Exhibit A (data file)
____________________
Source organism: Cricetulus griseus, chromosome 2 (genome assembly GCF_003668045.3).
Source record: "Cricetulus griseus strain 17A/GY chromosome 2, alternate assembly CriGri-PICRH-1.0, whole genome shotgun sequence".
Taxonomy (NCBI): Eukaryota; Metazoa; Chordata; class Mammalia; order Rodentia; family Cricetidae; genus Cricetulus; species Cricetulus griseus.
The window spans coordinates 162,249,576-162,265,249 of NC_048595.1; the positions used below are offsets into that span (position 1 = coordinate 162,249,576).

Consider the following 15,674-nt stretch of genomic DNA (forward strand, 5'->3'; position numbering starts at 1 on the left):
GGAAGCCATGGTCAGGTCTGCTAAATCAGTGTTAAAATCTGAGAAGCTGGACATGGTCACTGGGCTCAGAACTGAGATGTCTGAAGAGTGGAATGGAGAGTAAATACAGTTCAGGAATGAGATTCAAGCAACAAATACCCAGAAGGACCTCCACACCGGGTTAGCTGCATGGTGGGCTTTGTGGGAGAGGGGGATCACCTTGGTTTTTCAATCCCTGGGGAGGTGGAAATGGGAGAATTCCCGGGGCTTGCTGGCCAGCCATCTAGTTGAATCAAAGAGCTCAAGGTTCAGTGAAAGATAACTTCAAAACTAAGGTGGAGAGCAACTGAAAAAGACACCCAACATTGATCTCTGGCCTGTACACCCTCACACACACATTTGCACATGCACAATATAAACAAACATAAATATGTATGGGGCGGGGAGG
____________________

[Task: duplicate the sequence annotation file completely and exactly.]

Source organism: Cricetulus griseus, chromosome 2 (genome assembly GCF_003668045.3).
Source record: "Cricetulus griseus strain 17A/GY chromosome 2, alternate assembly CriGri-PICRH-1.0, whole genome shotgun sequence".
Taxonomy (NCBI): Eukaryota; Metazoa; Chordata; class Mammalia; order Rodentia; family Cricetidae; genus Cricetulus; species Cricetulus griseus.
The window spans coordinates 162,249,576-162,265,249 of NC_048595.1; the positions used below are offsets into that span (position 1 = coordinate 162,249,576).

Consider the following 15,674-nt stretch of genomic DNA (forward strand, 5'->3'; position numbering starts at 1 on the left):
GGAAGCCATGGTCAGGTCTGCTAAATCAGTGTTAAAATCTGAGAAGCTGGACATGGTCACTGGGCTCAGAACTGAGATGTCTGAAGAGTGGAATGGAGAGTAAATACAGTTCAGGAATGAGATTCAAGCAACAAATACCCAGAAGGACCTCCACACCGGGTTAGCTGCATGGTGGGCTTTGTGGGAGAGGGGGATCACCTTGGTTTTTCAATCCCTGGGGAGGTGGAAATGGGAGAATTCCCGGGGCTTGCTGGCCAGCCATCTAGTTGAATCAAAGAGCTCAAGGTTCAGTGAAAGATAACTTCAAAACTAAGGTGGAGAGCAACTGAAAAAGACACCCAACATTGATCTCTGGCCTGTACACCCTCACACACACATTTGCACATGCACAATATAAACAAACATAAATATGTATGGGGCGGGGAGG